What: Fort Wayne Ballet will present several performances of the beloved holiday classic.
•Special shows with the Fort Wayne Philharmonic and Fort Wayne Children's Choir: 7 p.m. Friday; and 2:30 and 8 p.m. Dec. 1
•Additional shows: 2:30 p.m. Dec. 2; 7 p.m. Dec. 4; 8 p.m. Dec. 7; 2:30 and 8 p.m. Dec. 8; and 2:30 p.m. Dec. 9
Where: Arts United Center, 303 E. Main St.
Cost: Special shows with the Philharmonic and Children's Choir are $43 and $48, adults; $38 and $43, ages 60 and older; $33 and $38, ages 11-18; and $28 and $33, ages 3-10.
Regular shows Dec. 2-9 are $31 and $36, adults; $25 and $31, ages 60 and older; $20 and $25, ages 11-18; and $17 and $20, ages 3-10.
Children ages 2 and younger can sit free on a paying patron's lap, but the ticket buyer must request a lap ticket.
For tickets, call 422-4226 10 a.m.-6 p.m. weekdays and noon-4 p.m. Saturdays or visit the Arts United ticket office during those hours at the Arts United Center, 303 E. Main St.
Information: 484-9646 or www.fortwayneballet.org
It started as a family affair, as it has for so many families involved with Fort Wayne Ballet.
Jim and Jeannette Schmidt's oldest daughter, Jessamyn, had been taking lessons at Fort Wayne Ballet. In the late 1980s, she was cast as a “party child” in that year's production of “The Nutcracker,” so her parents volunteered to play “party parents” in the performance.
Jim went on to play the grandfather for a few years. But since 1995, with the exception of one year, he has played the mysterious and magical Herr Drosselmeyer every year — long after their daughters moved onto college and adulthood.
Schmidt, who turns age 62 on Dec. 1, will be in the role again when the ballet presents this year's production of “The Nutcracker” this Friday through Dec. 9 at the Arts United Center.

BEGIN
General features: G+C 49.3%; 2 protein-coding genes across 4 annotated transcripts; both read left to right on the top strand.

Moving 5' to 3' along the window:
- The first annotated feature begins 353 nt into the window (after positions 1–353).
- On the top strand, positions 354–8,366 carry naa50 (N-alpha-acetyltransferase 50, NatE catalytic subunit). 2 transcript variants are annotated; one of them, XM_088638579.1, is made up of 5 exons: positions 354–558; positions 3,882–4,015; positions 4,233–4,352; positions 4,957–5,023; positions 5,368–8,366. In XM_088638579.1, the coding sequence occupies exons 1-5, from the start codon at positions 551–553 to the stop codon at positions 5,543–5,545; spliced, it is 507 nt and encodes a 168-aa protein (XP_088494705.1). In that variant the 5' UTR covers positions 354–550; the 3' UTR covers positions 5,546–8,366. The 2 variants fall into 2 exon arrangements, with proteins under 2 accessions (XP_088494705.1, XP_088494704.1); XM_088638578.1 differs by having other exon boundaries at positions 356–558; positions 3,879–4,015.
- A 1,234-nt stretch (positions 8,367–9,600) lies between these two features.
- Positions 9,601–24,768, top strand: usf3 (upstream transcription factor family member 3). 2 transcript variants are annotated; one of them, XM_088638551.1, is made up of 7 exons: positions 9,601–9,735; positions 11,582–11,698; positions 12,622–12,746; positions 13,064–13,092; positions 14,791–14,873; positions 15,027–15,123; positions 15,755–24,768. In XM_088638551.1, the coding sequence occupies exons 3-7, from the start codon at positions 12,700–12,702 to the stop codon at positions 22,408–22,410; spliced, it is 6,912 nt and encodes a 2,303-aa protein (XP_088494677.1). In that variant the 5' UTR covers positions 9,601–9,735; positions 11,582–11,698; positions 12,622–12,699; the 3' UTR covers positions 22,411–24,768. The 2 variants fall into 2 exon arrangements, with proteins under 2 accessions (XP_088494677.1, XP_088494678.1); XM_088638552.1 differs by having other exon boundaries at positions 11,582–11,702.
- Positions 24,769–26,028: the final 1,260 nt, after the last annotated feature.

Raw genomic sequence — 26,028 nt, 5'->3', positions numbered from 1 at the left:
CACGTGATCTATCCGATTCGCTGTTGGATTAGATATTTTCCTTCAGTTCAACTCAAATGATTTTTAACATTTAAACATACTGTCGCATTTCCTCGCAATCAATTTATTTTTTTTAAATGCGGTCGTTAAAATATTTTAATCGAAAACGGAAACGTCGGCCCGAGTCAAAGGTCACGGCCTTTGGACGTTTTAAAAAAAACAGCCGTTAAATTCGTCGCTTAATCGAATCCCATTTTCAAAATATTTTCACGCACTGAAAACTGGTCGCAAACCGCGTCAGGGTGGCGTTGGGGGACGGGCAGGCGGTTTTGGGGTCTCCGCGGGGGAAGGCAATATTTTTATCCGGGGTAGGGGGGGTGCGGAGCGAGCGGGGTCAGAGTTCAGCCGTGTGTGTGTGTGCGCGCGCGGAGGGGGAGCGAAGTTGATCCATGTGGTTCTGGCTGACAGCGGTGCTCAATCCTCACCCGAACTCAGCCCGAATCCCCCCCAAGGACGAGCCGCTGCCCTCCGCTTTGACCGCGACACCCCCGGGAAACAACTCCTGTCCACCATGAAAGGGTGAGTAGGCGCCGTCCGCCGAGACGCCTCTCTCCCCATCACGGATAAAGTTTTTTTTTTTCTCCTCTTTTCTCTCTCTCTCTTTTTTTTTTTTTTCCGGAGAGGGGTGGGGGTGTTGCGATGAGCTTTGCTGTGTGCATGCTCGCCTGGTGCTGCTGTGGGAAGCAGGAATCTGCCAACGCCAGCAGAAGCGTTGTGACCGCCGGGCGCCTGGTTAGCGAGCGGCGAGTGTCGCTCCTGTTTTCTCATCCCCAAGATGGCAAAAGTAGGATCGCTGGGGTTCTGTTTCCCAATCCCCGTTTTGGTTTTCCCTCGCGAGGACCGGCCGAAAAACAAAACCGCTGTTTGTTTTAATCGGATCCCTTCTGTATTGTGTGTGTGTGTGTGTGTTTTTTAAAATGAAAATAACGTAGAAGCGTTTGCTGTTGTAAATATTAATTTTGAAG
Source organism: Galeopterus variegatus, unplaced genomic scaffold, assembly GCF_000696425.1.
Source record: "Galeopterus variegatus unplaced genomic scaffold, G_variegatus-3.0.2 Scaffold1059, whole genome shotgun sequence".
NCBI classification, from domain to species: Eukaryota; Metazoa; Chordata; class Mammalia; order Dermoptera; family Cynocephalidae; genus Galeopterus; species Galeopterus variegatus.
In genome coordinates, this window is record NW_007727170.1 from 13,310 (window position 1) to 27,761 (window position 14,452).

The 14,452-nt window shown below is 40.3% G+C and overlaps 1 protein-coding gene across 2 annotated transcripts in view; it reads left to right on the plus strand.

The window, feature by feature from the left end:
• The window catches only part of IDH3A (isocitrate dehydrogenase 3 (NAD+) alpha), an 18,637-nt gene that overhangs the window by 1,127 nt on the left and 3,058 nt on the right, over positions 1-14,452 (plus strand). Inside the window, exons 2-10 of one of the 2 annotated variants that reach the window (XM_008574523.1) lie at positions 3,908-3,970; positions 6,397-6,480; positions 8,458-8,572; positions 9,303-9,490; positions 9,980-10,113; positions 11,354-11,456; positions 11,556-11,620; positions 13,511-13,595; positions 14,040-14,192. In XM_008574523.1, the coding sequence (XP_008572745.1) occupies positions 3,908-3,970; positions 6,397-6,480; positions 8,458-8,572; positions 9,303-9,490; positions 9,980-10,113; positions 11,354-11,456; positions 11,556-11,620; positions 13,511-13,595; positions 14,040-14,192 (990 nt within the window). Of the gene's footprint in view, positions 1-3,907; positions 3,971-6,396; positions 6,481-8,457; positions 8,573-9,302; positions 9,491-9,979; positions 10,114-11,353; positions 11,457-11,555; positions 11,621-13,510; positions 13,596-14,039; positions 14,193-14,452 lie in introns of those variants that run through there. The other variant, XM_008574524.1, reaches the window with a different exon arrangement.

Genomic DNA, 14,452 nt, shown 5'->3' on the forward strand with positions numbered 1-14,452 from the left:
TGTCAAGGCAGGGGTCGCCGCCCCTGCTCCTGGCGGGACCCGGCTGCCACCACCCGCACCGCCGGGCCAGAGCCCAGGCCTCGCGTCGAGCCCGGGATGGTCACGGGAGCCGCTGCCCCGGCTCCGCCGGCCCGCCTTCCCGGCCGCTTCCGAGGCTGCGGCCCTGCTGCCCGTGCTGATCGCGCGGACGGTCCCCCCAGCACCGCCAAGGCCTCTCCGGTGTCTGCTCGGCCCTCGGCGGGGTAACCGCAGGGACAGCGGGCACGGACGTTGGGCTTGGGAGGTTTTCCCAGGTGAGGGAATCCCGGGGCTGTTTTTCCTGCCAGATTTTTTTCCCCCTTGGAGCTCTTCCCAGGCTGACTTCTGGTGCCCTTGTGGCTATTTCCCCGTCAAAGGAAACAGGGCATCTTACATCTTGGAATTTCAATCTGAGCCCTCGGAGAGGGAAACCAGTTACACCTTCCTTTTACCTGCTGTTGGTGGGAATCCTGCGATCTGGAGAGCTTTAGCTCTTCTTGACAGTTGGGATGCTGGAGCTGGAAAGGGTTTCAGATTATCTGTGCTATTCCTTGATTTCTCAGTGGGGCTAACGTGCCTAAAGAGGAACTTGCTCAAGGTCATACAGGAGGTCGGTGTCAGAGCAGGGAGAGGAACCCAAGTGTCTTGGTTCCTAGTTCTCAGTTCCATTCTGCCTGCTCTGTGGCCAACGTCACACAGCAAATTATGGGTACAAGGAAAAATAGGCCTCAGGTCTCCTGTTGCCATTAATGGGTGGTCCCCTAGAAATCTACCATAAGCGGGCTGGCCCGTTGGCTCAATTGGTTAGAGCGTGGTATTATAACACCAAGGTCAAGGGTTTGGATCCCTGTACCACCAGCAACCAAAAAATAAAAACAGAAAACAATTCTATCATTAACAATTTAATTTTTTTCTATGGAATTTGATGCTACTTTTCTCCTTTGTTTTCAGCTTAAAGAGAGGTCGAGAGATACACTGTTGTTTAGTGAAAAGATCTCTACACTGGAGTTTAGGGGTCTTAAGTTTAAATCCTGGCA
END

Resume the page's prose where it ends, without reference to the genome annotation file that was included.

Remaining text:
“They are very nice. They always ask me back,” said Schmidt, whose full-time job is teaching Advanced Placement History and Sociology at Homestead High School.
There is a reason the ballet keeps asking Schmidt back, said Karen Gibbons-Brown, the ballet's executive/artistic director.
“I think what Jim brings is something new and fresh every year,” Gibbons-Brown said. “You can tell he thinks about it.”
Gibbons-Brown said she has enjoyed watching Schmidt “grow” his performance over the years.
The only year he didn't play Drosselmeyer since 1995 — which was 1996 — the ballet had a guest director for the production. He wanted a Drosselmeyer who morphed into the Nutcracker Prince and danced, “and that's not me,” Schmidt said.
Schmidt said he really enjoys playing Drosselmeyer, who sends young Clara through dream worlds where she encounters characters such as the Sugar Plum Fairy, Mouse King and a handsome Nutcracker Prince.
“He's a great character part, and that makes it fun,” said Schmidt, who for 20 years or more also has played the Jester and been director and co-director of the Boar's Head and Yule Log Festival presented by Plymouth Congregational Church.
Drosselmeyer can be mysterious or somewhat frightening, Schmidt said. He creates dreams, but he doesn't always have complete control over what happens in those dreams. At the same time, the character has a joyous and compassionate side, such as when he brings the Prince to life in Clara's dream.
Schmidt also enjoys the chance to interact with a live audience and with youngsters at the Sugar Plum Parties after matinee performances. Young party guests often ask him about the magic he performed to bring the Nutcracker Prince to life.
Gibbons-Brown adds a new element or two to the production every year, which helps keep the role interesting, Schmidt said.
In addition, the time commitment fits his schedule.
He and some other adult performers only have to attend a handful of rehearsals before the intensive rehearsal begins the week before performances, he said. Schmidt also estimates he is off stage about 35 to 40 minutes of each performance — time he often uses backstage to grade papers for his classes at Homestead.
For Schmidt, one of the highlights of playing Drosselmeyer has been dancing with both of their daughters, each of whom played the lead youth role of Clara.
Jessamyn, who played Clara in 1994, now is age 31 and an associate professor of modern dance and English as a Second Language at University of Southern Maine in Portland, Maine.
Younger daughter Kate, who played Clara in 1995 and 1996, now is age 29 and works in an unrelated field but teaches beginning classes with Ballet Met in Columbus, Ohio.
“It was a big thrill,” he said of dancing with his daughters.
He gets a similar sense of reward from watching other dancers in the Fort Wayne Ballet program over the years.
“It's still fun to see how the kids grow in the part and how they move up in ability level.”